http://www.bailii.org/ew/cases/EWCA/Civ/2016/365.html

The first instance decision in this case was reported in Weekly Update 14/15. The claimant made a Part 36 offer covering her entire claim. It was rejected but she went on to beat it at trial. However, she lost on one issue. The judge held that, leaving aside the Part 36 offer, an issues-based costs order would have been appropriate in this case (the issue on which the claimant had failed having been a separate, self-contained and discrete claim). He then concluded that the fact that there has been a successful Part 36 offer does not mean that the court is unable to make an issues-based order. The claimant appealed and the Court of Appeal has now allowed that appeal.

It held that an issues-based costs order would not have been appropriate in any event in this case: it is not unusual for a claimant to succeed on some, but not all, allegations (particularly in a personal injury case such as this one) and there was nothing in this case to take it out the ordinary or to justify the claimant being deprived of her costs.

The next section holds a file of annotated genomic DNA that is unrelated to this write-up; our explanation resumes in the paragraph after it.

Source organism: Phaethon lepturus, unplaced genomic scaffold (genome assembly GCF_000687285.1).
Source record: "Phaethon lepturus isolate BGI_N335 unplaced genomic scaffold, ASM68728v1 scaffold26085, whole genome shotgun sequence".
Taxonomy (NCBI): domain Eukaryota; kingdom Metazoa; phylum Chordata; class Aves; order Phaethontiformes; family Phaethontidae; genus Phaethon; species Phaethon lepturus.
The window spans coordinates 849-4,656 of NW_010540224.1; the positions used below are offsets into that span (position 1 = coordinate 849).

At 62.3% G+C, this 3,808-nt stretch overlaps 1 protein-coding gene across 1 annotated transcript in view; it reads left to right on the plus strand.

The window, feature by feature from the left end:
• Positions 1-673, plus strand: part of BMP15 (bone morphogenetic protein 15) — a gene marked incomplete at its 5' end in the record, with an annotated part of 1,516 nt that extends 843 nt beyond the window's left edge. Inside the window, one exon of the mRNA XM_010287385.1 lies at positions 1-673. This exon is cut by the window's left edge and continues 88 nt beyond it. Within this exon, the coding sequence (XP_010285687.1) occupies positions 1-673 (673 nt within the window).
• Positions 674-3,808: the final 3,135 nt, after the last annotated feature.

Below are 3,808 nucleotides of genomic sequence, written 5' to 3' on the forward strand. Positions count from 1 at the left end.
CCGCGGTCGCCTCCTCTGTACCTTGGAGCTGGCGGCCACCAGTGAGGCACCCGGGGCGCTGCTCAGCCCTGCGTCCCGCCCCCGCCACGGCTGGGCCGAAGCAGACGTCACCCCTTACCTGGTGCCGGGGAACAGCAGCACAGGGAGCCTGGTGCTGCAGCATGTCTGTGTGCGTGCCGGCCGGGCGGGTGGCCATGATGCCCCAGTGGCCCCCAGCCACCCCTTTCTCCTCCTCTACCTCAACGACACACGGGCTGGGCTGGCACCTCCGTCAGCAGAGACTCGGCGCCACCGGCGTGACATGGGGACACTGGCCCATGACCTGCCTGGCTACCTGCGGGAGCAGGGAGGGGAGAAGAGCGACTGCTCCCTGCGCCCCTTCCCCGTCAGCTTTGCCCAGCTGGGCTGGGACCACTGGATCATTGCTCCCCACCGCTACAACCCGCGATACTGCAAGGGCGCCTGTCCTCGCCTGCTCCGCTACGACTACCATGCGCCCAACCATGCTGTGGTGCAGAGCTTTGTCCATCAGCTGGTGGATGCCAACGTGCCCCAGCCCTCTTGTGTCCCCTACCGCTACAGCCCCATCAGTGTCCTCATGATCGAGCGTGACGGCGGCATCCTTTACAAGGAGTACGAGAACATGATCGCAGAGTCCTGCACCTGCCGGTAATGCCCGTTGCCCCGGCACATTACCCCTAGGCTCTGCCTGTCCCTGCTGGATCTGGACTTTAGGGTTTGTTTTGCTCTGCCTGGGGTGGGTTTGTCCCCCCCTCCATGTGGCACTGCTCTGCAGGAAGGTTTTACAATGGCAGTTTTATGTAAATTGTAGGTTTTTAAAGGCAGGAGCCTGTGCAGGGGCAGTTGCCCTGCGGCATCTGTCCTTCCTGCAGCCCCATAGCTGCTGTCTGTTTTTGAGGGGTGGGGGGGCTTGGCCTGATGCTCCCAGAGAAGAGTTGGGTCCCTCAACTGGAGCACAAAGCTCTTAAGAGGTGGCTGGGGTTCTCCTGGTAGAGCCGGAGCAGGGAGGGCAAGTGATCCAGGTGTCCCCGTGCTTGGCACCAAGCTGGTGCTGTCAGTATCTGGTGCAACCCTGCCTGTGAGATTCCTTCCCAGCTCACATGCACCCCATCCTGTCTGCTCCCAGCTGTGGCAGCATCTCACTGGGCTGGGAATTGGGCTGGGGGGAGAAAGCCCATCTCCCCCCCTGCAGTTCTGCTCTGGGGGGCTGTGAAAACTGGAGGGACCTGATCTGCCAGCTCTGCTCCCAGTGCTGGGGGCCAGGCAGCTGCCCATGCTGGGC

As to the issue of whether the claimant was entitled to all her costs after having beaten her Part 36 offer, reference was made to the earlier Court of Appeal decision of Kastor Navigation v AXA [2004]. InKastor, it had been held that it was necessary to determine, on the application of Part 44, to what costs the winning claimant was entitled and then to order the defendant to pay those costs on an indemnity basis (unless it was unjust to do so). The Court of Appeal distinguished Kastor, though, on the basis that it was decided on provisions of Part 36 and Part 44 which have now been materially altered. It held that, since Part 36 is a self-contained code, the court does not first exercise its discretion under Part 44 before deciding what costs order to make. The only discretion of the court is that conferred by Part 36 itself.

Although Part 36 does not preclude the making of an issues-based or proportionate costs order, a winning claimant should be deprived of all or part of its costs only if the court considers (having regard to all the circumstances of the case) that it would be unjust to make such an order. On the facts of the case, it would not be unjust to award the claimant all her costs. The defendant could have avoided all the costs of the trial by accepting the claimant's favourable Part 36 offer.